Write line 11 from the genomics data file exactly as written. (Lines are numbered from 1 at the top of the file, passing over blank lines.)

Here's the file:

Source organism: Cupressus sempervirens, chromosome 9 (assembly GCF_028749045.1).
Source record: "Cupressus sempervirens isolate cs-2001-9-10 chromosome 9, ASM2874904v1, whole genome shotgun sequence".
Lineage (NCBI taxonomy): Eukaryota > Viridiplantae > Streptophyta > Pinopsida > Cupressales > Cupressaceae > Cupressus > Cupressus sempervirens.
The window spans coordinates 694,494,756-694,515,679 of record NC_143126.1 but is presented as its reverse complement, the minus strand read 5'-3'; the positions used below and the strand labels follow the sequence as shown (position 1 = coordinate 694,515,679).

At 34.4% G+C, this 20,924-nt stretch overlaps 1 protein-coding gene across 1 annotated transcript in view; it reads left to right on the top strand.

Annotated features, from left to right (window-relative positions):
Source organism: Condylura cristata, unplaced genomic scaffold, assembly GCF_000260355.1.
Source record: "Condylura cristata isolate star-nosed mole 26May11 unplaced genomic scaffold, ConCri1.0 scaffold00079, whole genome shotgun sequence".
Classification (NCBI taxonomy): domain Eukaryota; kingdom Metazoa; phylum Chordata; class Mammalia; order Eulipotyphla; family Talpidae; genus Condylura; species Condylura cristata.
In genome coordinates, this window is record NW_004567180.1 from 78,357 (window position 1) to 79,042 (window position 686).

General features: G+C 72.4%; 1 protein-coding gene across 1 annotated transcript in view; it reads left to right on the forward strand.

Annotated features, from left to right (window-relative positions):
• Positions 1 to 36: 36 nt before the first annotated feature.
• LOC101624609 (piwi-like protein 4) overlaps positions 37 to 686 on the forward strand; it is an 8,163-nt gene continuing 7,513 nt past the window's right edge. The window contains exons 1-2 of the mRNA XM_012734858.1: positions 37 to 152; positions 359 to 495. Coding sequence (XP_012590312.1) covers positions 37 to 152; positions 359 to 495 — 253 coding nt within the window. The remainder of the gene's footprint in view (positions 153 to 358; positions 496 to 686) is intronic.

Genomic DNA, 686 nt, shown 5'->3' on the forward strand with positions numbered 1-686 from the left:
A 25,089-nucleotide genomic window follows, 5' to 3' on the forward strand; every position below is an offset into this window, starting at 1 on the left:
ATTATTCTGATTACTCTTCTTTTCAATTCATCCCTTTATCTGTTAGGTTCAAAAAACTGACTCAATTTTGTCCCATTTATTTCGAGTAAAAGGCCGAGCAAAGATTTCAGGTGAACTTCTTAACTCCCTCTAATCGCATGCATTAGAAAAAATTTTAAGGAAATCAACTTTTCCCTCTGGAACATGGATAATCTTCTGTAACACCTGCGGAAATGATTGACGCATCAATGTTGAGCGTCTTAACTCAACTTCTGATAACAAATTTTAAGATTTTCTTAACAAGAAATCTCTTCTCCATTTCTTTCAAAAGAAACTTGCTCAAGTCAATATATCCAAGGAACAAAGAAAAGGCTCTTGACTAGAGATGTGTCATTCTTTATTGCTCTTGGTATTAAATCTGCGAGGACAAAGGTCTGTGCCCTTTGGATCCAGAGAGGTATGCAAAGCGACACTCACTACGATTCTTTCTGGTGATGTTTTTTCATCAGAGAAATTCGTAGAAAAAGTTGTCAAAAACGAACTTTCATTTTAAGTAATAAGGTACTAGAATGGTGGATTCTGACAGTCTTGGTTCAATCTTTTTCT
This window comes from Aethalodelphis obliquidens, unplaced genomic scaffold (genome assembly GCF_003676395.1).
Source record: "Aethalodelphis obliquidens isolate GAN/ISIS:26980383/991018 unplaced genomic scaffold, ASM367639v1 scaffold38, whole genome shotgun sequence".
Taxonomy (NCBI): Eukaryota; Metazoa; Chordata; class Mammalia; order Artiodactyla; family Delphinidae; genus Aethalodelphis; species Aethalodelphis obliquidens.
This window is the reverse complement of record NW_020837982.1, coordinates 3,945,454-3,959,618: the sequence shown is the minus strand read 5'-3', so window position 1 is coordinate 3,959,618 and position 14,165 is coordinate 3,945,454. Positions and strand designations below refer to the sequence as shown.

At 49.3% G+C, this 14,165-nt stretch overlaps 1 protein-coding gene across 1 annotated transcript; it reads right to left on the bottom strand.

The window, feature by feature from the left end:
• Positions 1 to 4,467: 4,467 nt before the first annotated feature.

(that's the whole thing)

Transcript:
General features: G+C 72.4%; 1 protein-coding gene across 1 annotated transcript in view; it reads left to right on the forward strand.